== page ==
drooping purple and pink comfrey blossoms


Known as the work-horse of soil-builders, comfrey is one of the most commonly used plants for rejuvenating the soil quickly. Its root systems can extend over six feet underground, collecting deeply buried nutrients and summoning them back to the surface in its foliage. It also provides a high amount of biomass in mere months, as it regrows its leaves quickly after being cut back.

Stinging Nettles

These perennials are also nutrient-hunters, but as their name implies, they can sting your bare skin. If you’re willing to take on the challenge, make sure to dress appropriately when cutting these back. The effort will be worth the nutrient-rich organic material that goes back into your garden.

nettle plant stems with spikes


This edible plant is often considered a weed, but has many virtues savvy gardeners revere. Its deep root system pulls nutrients up to the surface and can be chopped or tilled back into smaller gardens.

Bush Indigo

This “nitrogen-fixer” acts like clovers and legumes, and it's very hardy. Mature plants will grow to eight feet high which means they also yield a high amount of biomass—you can cut them down numerous times during the growing season.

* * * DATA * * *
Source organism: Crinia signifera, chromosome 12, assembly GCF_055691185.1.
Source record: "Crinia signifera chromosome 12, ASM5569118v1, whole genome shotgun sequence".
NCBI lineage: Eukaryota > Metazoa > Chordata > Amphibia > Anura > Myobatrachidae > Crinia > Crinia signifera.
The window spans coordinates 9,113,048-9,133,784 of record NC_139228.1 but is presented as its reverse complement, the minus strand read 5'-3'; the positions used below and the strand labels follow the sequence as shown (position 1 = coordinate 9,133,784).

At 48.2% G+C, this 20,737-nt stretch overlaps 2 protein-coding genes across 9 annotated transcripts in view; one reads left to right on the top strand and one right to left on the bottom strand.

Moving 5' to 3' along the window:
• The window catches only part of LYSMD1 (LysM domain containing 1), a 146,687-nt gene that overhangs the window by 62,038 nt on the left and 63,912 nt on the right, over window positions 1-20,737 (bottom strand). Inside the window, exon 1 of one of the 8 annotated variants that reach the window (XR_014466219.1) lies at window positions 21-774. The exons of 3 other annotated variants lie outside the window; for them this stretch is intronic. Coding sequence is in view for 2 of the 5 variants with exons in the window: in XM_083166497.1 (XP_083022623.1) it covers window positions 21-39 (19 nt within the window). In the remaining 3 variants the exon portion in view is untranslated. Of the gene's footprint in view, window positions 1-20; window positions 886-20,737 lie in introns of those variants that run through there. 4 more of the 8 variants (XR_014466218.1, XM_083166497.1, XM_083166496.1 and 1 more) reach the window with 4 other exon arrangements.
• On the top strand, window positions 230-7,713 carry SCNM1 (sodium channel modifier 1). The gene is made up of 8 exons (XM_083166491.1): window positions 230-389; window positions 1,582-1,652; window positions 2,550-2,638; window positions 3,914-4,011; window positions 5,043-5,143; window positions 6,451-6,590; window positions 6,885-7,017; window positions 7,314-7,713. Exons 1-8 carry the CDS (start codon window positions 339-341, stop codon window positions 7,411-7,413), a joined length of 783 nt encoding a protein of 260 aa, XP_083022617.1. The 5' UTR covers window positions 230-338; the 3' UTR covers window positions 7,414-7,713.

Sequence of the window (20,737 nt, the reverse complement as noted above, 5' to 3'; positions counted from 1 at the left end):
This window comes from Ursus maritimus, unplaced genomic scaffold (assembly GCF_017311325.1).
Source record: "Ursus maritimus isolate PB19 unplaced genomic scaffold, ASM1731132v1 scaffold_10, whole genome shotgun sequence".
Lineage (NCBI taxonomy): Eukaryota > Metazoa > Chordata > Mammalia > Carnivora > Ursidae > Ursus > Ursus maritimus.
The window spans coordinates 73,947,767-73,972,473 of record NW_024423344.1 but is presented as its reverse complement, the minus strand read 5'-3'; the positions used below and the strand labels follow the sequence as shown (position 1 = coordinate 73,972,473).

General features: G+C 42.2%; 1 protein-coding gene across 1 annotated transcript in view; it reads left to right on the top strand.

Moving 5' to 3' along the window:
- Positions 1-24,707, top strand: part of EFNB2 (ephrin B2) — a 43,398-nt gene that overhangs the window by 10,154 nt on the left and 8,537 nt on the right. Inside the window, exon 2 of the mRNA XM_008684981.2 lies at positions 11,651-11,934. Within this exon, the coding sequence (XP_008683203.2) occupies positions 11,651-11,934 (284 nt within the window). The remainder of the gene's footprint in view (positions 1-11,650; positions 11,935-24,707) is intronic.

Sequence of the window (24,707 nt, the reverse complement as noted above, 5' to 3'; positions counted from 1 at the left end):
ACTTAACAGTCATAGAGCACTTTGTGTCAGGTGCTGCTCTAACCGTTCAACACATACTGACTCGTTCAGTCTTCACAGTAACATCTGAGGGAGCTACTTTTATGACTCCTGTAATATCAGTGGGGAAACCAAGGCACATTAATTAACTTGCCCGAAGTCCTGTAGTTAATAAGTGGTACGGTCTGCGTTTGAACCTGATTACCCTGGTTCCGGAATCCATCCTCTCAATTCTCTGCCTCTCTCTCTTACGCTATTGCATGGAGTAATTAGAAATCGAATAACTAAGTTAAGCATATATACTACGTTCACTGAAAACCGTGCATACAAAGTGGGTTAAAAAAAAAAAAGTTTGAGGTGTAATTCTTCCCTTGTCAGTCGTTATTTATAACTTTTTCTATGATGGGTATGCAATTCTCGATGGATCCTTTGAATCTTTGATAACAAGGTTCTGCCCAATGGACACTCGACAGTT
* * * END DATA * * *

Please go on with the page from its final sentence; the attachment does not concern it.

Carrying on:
purple indigo flower bush

Crop Rotation and Forage Crops

Farmers use crop rotation by subsequently planting different crops in the same area to help replenish nutrients. A very common example is planting soybeans following a season of growing corn, as the soybeans are a nitrogen-producing plant whereas corn is a heavy nitrogen user. Crop rotation also helps reduce soil erosion and improve soil structure.

Forage crops are plants left for nature to use, mainly through foragers like livestock and other wildlife, instead of being tilled or used as mulch. When used in crop rotation practices, forage crops can improve soil by enriching and adding fertility, breaking up clay, and preventing soil erosion.

Depending on what your garden or farm needs most, the right kind of forage crop can either fix nitrogen or add much needed organic material. Food crop legumes like peas and beans are nitrogen-fixers that will enrich the soil. Grains like rye, wheat, barley, buckwheat, and oats will add bulk organic material. Daikon radishes grow well in clay soils, breaking them up as they decompose—this adds much needed pathways for water and nutrients to enrich soil structure. Many gardeners and farmers try a mix and match approach to find a balance of the benefits between grains and legumes.

Consider how much biomass you can deal with, and how much nitrogen the soil needs, and only plant what you can manage with your tiller and space requirements. Soil tests can be a helpful tool to find out what new plots and overworked farmland may require. Once you figure out what your land needs, you can develop a rhythm of planting the right things every year to make sure your soil is always healthy.